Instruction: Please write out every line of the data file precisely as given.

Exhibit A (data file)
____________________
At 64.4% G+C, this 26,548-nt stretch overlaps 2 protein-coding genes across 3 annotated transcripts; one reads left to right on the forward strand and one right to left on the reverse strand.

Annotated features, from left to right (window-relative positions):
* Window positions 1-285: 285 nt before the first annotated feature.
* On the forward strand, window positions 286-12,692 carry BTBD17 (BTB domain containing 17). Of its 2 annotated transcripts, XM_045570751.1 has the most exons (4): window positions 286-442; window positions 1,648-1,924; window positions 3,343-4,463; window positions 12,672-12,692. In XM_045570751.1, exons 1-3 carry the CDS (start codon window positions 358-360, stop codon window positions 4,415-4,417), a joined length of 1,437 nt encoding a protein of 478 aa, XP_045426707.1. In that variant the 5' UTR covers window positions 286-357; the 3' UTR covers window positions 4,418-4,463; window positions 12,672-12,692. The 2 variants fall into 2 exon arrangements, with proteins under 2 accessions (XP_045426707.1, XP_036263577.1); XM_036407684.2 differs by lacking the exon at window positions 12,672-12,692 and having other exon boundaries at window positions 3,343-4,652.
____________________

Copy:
At 64.4% G+C, this 26,548-nt stretch overlaps 2 protein-coding genes across 3 annotated transcripts; one reads left to right on the forward strand and one right to left on the reverse strand.

Annotated features, from left to right (window-relative positions):
* Window positions 1-285: 285 nt before the first annotated feature.
* On the forward strand, window positions 286-12,692 carry BTBD17 (BTB domain containing 17). Of its 2 annotated transcripts, XM_045570751.1 has the most exons (4): window positions 286-442; window positions 1,648-1,924; window positions 3,343-4,463; window positions 12,672-12,692. In XM_045570751.1, exons 1-3 carry the CDS (start codon window positions 358-360, stop codon window positions 4,415-4,417), a joined length of 1,437 nt encoding a protein of 478 aa, XP_045426707.1. In that variant the 5' UTR covers window positions 286-357; the 3' UTR covers window positions 4,418-4,463; window positions 12,672-12,692. The 2 variants fall into 2 exon arrangements, with proteins under 2 accessions (XP_045426707.1, XP_036263577.1); XM_036407684.2 differs by lacking the exon at window positions 12,672-12,692 and having other exon boundaries at window positions 3,343-4,652.